The Beginner’s Guide To Half-Marathon Training
A half marathon is a big step up if you’re new to the distance. It’ll require a higher weekly mileage, longer ‘long’ runs and a greater variety of sessions to develop the speed and endurance you’ll need. But, says coach Martin Yelling, ‘If you can run a 10K, you can do it. Just allow enough time to prepare. Twelve weeks is ideal.’
Fools rush in
‘You need a solid base before taking on a half-marathon training plan,’ says coach Jeff Galloway. ‘You should be running at least three times a week.’ Our 12-week plan assumes that you’ve covered 19-32 kilometres a week consistently for at least four weeks, including a long run of nine kilometres or more. ‘The best programmes feature gradual increases in distance,’ says Hal Higdon, coach and author of Hal Higdon’s Half Marathon Training.
Long runs are key to half-marathon success. ‘If you’re a beginner, long runs are even more critical, as endurance is the top limiting factor for new runners,’ says coach Jason Fitzgerald. He recommends peaking at 18 kilometres to ensure you can run the half marathon comfortably.
Take it easy
‘The most common mistake that runners make with their long runs is going out too fast,’ says Galloway. ‘Be sure you can talk comfortably as you run, and take plenty of walk breaks. This pacing strategy will give you the endurance you need without wiping you out.’
Balance work and rest
Allow time to recover between runs to help you adapt to the training. ‘Running only every other day reduces injury risk. It allows the body to rebuild and improve after each workout,’ says Galloway. You needn’t rest altogether on non-run days; cross-training develops fitness without overloading the joints and muscles. Good options include cycling, swimming, yoga or strength work.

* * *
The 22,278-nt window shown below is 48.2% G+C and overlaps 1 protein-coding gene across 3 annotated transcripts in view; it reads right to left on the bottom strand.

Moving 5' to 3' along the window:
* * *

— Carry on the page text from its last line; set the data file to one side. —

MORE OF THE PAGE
You can train for a 10K without taking on energy during runs, but not for a half marathon. Maximise your performance by getting at least 30g of carbs per hour, and drinking to thirst and stomach comfort.
Find your pace
To work out a realistic half-marathon race pace, multiply your 10K time in minutes by 2.22. ‘Race-pace work familiarises you with that pace so you don’t go out too fast in your race,’ says Higdon. ‘If you go out too slow in the early miles, you can make up the time in the next few. But go out too fast, and you may be walking by the end.’
Set a goal
But don’t make it about the clock. Galloway suggests three goals for first-timers: finish in the upright position, with a smile on your face and the desire to do it again.
Take it one step at a time
If you feel daunted on the start line think only about the first kilometre. Once that’s out of the way, focus on the next one. ‘I used to set myself little goals within a race,’ says former Olympic marathoner Mara Yamauchi. ‘The next drinks station, the next kilometre marker…’ Before you know it the finish line will be in view.
Ready to take the leap? Check out our 12-week beginner half-marathon training plan.